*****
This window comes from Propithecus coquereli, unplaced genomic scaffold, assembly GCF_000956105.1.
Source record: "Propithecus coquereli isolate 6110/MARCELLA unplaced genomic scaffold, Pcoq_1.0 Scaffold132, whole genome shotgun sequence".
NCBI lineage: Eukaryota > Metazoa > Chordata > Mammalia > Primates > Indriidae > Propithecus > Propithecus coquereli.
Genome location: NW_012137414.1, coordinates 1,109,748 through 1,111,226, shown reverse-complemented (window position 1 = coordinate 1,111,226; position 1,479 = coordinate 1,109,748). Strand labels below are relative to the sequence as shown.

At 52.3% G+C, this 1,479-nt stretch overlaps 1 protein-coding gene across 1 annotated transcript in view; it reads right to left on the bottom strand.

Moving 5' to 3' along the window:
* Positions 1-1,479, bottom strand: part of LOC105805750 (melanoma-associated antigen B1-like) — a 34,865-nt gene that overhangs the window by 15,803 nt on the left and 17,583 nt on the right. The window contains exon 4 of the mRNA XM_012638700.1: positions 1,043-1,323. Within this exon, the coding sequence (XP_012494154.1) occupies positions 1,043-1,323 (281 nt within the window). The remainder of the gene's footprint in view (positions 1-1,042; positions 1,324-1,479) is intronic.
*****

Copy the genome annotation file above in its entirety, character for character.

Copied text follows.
This window comes from Propithecus coquereli, unplaced genomic scaffold, assembly GCF_000956105.1.
Source record: "Propithecus coquereli isolate 6110/MARCELLA unplaced genomic scaffold, Pcoq_1.0 Scaffold132, whole genome shotgun sequence".
NCBI lineage: Eukaryota > Metazoa > Chordata > Mammalia > Primates > Indriidae > Propithecus > Propithecus coquereli.
Genome location: NW_012137414.1, coordinates 1,109,748 through 1,111,226, shown reverse-complemented (window position 1 = coordinate 1,111,226; position 1,479 = coordinate 1,109,748). Strand labels below are relative to the sequence as shown.

At 52.3% G+C, this 1,479-nt stretch overlaps 1 protein-coding gene across 1 annotated transcript in view; it reads right to left on the bottom strand.

Moving 5' to 3' along the window:
* Positions 1-1,479, bottom strand: part of LOC105805750 (melanoma-associated antigen B1-like) — a 34,865-nt gene that overhangs the window by 15,803 nt on the left and 17,583 nt on the right. The window contains exon 4 of the mRNA XM_012638700.1: positions 1,043-1,323. Within this exon, the coding sequence (XP_012494154.1) occupies positions 1,043-1,323 (281 nt within the window). The remainder of the gene's footprint in view (positions 1-1,042; positions 1,324-1,479) is intronic.